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Introduction

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First it was frustrating, then it got beyond frustrating. It was very hard. In the past, I’ve never dealt with any injuries before. To sit out the whole season is very frustrating for a player.

Sheryl Scanlan, New Zealand Silver Fern and world champion netball player who was stunned by a major calf strain in 2009 and then injured the same muscle in the other leg in 2010

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Calf pain is a common presenting complaint and, if not managed appropriately, it can persist for months or recur and cause frustration for both sportsperson and clinician. Both acute and chronic calf pain can stem from injury to the calf muscle.

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The term “calf muscle” refers to the triceps surae, which includes the gastrocnemius, the soleus, and the plantaris muscles. The more superficial muscle—the gastrocnemius—has medial and lateral heads that arise from the femoral condyles, whereas the deeper soleus arises from the upper fibula and the medial tibial border. The plantaris muscle arises just medial to the lateral head of the gastrocnemius and crosses the popliteal fossa.

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These muscles have a joint tendon, the Achilles, which inserts onto the calcaneus. Together they act as a venous pump for the lower limb. Injuries to the Achilles tendon are discussed in Chapter 37. As a biarthrodial muscle extending over the knee and the ankle, the gastrocnemius is more susceptible to injury than a uniarthrodial muscle. The anatomy of the calf is shown in Figure 36.1).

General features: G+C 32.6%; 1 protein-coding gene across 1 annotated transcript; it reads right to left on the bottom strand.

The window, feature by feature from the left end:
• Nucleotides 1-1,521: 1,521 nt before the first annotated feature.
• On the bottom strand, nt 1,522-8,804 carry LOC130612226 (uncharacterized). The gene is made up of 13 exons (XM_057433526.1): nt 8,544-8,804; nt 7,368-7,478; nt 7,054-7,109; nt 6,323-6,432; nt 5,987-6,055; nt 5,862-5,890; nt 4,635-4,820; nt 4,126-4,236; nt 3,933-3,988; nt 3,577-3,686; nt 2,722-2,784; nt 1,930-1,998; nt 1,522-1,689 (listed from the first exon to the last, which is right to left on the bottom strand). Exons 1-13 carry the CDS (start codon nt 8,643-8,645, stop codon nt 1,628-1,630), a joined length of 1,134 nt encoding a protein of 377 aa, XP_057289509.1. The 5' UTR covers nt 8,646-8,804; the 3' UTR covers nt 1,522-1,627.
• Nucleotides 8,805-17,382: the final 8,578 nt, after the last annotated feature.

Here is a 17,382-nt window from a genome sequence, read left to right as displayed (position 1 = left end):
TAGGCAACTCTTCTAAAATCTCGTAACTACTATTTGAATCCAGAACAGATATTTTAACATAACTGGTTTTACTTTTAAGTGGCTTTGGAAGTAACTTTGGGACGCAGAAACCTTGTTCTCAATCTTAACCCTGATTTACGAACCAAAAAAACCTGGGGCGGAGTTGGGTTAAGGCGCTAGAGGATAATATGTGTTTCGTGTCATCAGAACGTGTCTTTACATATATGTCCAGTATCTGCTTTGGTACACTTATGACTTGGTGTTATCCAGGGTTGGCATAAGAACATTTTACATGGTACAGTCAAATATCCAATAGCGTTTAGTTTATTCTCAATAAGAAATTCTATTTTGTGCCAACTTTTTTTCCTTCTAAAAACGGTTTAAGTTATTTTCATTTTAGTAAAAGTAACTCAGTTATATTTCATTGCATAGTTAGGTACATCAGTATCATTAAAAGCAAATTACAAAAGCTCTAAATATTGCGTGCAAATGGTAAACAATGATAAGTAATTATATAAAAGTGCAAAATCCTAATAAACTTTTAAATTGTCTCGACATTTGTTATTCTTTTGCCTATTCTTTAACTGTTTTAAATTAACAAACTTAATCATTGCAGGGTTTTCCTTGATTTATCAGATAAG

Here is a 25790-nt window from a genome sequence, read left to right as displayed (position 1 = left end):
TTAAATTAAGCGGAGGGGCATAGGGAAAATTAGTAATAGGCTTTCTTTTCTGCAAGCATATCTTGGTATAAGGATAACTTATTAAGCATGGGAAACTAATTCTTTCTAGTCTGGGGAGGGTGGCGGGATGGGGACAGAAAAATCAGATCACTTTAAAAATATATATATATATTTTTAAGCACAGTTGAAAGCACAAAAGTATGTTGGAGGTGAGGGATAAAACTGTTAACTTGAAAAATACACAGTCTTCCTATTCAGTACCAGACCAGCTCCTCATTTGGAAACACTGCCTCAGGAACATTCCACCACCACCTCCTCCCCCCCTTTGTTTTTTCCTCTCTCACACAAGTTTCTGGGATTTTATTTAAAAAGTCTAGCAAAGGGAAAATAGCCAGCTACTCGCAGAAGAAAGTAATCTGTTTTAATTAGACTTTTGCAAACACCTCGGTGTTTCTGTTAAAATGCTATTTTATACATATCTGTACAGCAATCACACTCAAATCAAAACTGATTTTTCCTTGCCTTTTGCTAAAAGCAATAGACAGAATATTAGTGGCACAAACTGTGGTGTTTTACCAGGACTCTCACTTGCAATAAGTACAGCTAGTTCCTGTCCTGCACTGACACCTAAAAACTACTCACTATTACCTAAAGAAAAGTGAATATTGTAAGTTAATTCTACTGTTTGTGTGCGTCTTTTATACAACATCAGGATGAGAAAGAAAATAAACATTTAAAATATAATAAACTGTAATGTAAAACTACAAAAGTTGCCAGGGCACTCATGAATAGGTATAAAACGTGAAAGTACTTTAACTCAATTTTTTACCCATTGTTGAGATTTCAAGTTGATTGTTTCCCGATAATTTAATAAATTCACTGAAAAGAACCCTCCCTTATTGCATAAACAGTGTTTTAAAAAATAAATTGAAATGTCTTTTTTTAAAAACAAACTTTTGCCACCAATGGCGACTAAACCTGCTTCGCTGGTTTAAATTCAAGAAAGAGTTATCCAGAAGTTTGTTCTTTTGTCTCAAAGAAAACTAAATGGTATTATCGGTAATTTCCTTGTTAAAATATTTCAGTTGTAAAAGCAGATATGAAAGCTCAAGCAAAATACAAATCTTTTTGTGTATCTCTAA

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Figure 36.1

Anatomy of the calf

(a) Surface anatomy

Graphic Jump Location
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(c) Removal of the gastrocnemius showing the underlying soleus and plantaris muscles

Graphic Jump Location
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Clinical perspective

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Injuries to the musculotendinous complex are by far the most common causes of calf pain. Muscle strains occur most commonly in the medial head of the gastrocnemius, or near the musculotendinous junction. Acute calf muscle strains are common among middle-aged sportspeople, particularly in racquet sports.

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An MRI study of calf injuries reported that gastrocnemius strains accompanied by other muscle strains may be more common than previously thought.1 Other muscle strains included strains of soleus, plantaris, tibialis posterior, flexor hallucis longus, and flexor digitorum longus. This highlights the importance of a thorough examination, as the presence of associated strains will change treatment and prognosis.

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A sudden burst of acceleration (such as stretching to play a ball in squash or tennis) may precipitate a calf injury. The calf region is also a common site of contusion caused through contact with playing equipment or another player. Muscle strains and contusions are acute injuries that ...

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